The Lender Processing Services (LPS)
Mortgage Monitor for January which was released on Thursday takes a detailed
look at what it calls the "Time to Clear" default backlog and what might be
termed the unintended consequences of legislative or judicial action in a few
states. The report shows the now
well-known divergence in the foreclosure pipelines of states that use judicial
and non-judicial foreclosure processes but, as its Senior Vice President Herb
Blecher says, even this now-familiar judicial/non-judicial dichotomy is not as
clearly defined as it once was.
While the overall trend of foreclosure
activity has heading downward for months, January had one of the frequent upward
blips. There were a total of 148,000
foreclosure starts in January, an increase of 8.3 percent from December, and
66,000 foreclosure starts, up 14.7 percent from the previous month.
Foreclosure inventories have been
declining slowly since 2009 and the national inventory or pipeline now stands
at 3.41 percent. The inventory in
judicial process states is 5.69 percent, nearly three times that of
non-judicial states where the percentage of homes in some stage of foreclosure
is 1.79 percent. Further, the percent of
loans in the pipeline that have been delinquent in excess of two years is 58
percent in judicial states as opposed to 33 percent in non-judicial states.
The Monitor points to two non-judicial
states where pipelines have increased dramatically in recent months due in
Nevada to legislative action and to the results of a court decision in
Massachusetts. The extent of the Massachusetts
shift, apparently because of a requirement that the lender must now prove
ownership of the loan it is foreclosing, raises questions about the
circumstances surrounding foreclosures prior to Eaton V FNMA. The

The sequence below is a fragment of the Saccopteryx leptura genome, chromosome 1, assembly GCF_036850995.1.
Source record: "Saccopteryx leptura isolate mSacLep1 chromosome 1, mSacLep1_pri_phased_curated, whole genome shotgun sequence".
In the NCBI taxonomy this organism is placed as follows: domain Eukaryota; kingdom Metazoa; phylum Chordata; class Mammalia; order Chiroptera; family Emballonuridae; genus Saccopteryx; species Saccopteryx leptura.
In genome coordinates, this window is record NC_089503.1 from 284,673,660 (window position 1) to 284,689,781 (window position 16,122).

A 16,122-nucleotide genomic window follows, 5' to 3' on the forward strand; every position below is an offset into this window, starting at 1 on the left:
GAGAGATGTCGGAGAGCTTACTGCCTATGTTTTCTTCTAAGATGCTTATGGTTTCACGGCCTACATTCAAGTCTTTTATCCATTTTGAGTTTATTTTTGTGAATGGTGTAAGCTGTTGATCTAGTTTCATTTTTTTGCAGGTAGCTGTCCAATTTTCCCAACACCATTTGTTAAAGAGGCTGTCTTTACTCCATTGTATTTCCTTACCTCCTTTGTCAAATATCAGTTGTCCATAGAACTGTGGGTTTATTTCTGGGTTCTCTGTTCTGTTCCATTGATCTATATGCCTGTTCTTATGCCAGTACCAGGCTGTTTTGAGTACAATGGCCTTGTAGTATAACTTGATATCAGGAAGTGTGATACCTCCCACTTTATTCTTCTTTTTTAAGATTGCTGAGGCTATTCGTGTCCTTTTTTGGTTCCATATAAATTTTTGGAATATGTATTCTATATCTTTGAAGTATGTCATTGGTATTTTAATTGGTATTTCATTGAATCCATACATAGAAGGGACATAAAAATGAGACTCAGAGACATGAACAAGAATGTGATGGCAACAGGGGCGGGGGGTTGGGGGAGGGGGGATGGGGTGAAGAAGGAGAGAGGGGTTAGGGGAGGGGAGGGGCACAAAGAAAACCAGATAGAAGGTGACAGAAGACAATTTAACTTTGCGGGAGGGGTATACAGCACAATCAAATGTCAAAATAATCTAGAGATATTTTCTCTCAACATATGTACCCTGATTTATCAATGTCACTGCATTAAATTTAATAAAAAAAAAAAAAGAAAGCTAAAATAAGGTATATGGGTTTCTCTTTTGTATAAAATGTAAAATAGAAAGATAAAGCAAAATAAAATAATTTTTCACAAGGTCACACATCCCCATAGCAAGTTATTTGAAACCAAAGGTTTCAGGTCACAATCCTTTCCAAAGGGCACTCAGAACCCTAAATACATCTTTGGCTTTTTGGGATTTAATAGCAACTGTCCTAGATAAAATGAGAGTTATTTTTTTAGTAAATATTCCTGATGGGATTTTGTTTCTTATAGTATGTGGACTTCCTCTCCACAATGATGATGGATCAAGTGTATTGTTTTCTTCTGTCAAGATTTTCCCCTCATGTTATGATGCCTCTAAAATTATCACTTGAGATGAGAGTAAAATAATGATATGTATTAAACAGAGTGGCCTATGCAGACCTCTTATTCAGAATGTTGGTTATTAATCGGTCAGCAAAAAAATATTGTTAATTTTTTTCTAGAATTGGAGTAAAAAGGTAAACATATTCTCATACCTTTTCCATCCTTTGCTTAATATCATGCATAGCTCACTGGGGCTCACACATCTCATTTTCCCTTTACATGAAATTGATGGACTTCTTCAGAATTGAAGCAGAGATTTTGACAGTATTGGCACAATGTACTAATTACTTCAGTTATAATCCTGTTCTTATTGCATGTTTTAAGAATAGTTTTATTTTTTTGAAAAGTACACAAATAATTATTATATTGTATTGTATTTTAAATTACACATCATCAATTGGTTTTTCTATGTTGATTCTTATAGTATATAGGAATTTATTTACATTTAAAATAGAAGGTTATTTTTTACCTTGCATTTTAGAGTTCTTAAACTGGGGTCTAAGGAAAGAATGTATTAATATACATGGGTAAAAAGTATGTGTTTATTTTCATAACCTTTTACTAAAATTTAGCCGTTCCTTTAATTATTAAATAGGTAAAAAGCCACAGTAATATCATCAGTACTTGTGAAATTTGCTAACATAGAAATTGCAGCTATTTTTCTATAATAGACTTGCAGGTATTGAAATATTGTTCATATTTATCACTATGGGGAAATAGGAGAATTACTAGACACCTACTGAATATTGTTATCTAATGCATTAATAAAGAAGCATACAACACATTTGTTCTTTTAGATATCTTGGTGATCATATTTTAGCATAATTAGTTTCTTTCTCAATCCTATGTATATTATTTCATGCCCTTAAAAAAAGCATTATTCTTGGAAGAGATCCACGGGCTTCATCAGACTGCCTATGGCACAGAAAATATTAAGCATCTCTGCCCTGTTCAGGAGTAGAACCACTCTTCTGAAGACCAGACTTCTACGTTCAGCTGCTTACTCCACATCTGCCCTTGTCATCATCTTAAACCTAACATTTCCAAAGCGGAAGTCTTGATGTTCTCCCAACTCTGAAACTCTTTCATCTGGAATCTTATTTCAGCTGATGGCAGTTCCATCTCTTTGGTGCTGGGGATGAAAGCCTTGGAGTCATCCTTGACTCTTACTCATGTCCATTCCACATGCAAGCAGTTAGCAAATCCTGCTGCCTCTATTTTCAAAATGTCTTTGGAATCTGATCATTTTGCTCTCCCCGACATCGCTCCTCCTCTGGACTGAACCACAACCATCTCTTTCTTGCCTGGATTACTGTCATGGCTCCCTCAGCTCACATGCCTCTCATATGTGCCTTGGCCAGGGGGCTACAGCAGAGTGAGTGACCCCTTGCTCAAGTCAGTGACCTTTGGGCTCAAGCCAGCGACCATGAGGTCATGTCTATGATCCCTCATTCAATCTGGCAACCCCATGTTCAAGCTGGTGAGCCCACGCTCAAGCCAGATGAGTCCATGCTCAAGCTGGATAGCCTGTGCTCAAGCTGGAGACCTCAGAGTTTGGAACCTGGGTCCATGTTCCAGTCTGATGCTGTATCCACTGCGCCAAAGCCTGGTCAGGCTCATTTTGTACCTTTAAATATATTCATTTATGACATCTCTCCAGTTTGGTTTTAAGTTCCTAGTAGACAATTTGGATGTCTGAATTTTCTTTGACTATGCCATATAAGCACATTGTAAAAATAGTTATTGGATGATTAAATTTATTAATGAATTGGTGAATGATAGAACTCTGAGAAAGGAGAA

Monitor asks, given the results in these two states, about the potential impact
of the new Home Owners' Bill of Rights recently enacted in California.
Blecher said, "On average, pipeline ratios -- the rate at which states are
currently working through their existing backlog of loans either in foreclosure
or serious delinquency -- are almost twice as high in judicial states than
non-judicial states. At today's rate of foreclosure sales, it will take 62
months to clear the inventory in judicial states as compared to 32 months in
non-judicial states. A few judicial states -- New York and New Jersey in
particular -- have such extreme backlogs that their problem-loan pipelines
would take decades to clear if nothing were to change.
"More recently, certain non-judicial states, such as Massachusetts and
Nevada, have enacted 'judicial-like' legislative and/or legal actions which
have greatly extended their pipeline ratios. Nevada's 'time to clear' has
extended from 27 months in January 2012 to 57 months as of January 2013. The
change in Massachusetts has been even more pronounced. Since June of last year,
its pipeline ratio has gone from 75 to 171 months."
The total U.S. delinquency rate in
January was 7.03, down 2.03 percent from December. The January data also showed that, despite an
overall national trend of improvement, new problem loan rates remain high in
states with large numbers of "underwater" borrowers. So-called
"sand states," such as Nevada, Florida and Arizona, are still seeing
high levels of negative equity (45, 36 and 24 percent of borrowers are
underwater, respectively), and each of those states is experiencing
higher-than-average levels of new problem loans. Additionally -- and further
underscoring the differences seen between judicial and non-judicial states --
new problem loan rates in non-judicial states declined slightly over the last
six months, while increasing almost 20 percent in judicial states.
LPS reported, based on December data,
that loan originations remained elevated but did not move as significantly as
might have been expected with the continued declines in interest rates. Credit characteristics for recent vintages
of loans are what it called "pristine" with low default rates and have lower
risk with higher margins.
Refinancing through the Home Affordable
Refinance Program (HARP) continues strong, representing almost a quarter of all
originations and about 30 percent of originations done through Freddie Mac and
Despite the high loan-to-value ratios of
HARP loans the default rates remain low compared to FHA and other high ratio
loans although LPS is extrapolating this conclusion from high LTV loans by the
government sponsored enterprises (GSEs) that it presumes to be HARP loans.
says as many as 20 percent of outstanding mortgages - or approximately 2.6
million - have refinancable characteristics and could benefit from refinancing through
HARP or some other program.